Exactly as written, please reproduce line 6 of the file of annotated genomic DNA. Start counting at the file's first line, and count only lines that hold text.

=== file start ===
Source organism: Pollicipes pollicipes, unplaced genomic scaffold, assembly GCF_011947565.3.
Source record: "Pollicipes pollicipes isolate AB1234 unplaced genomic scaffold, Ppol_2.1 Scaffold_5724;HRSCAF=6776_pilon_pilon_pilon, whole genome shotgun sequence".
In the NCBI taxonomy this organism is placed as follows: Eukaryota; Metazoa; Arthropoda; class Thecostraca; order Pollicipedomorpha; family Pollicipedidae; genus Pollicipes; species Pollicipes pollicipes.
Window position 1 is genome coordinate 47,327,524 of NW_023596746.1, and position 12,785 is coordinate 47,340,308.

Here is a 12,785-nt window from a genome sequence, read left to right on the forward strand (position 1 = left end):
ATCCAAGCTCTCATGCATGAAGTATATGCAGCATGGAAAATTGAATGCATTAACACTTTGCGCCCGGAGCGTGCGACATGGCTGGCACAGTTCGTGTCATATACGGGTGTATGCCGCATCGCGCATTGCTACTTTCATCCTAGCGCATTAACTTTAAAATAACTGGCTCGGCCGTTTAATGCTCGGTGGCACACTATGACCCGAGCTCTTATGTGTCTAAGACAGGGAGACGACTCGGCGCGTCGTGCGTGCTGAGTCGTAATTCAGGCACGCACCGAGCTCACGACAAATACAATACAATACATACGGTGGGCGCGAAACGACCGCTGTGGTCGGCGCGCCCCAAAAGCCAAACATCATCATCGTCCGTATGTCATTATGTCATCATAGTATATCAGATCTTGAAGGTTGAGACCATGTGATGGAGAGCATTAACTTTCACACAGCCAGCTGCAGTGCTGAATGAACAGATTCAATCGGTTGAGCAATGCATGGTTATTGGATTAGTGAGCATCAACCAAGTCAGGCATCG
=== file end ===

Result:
ATCCAAGCTCTCATGCATGAAGTATATGCAGCATGGAAAATTGAATGCATTAACACTTTGCGCCCGGAGCGTGCGACATGGCTGGCACAGTTCGTGTCATATACGGGTGTATGCCGCATCGCGCATTGCTACTTTCATCCTAGCGCATTAACTTTAAAATAACTGGCTCGGCCGTTTAATGCTCGGTGGCACACTATGACCCGAGCTCTTATGTGTCTAAGACAGGGAGACGACTCGGCGCGTCGTGCGTGCTGAGTCGTAATTCAGGCACGCACCGAGCTCACGACAAATACAATACAATACATACGGTGGGCGCGAAACGACCGCTGTGGTCGGCGCGCCCCAAAAGCCAAACATCATCATCGTCCGTATGTCATTATGTCATCATAGTATATCAGATCTTGAAGGTTGAGACCATGTGATGGAGAGCATTAACTTTCACACAGCCAGCTGCAGTGCTGAATGAACAGATTCAATCGGTTGAGCAATGCATGGTTATTGGATTAGTGAGCATCAACCAAGTCAGGCATCG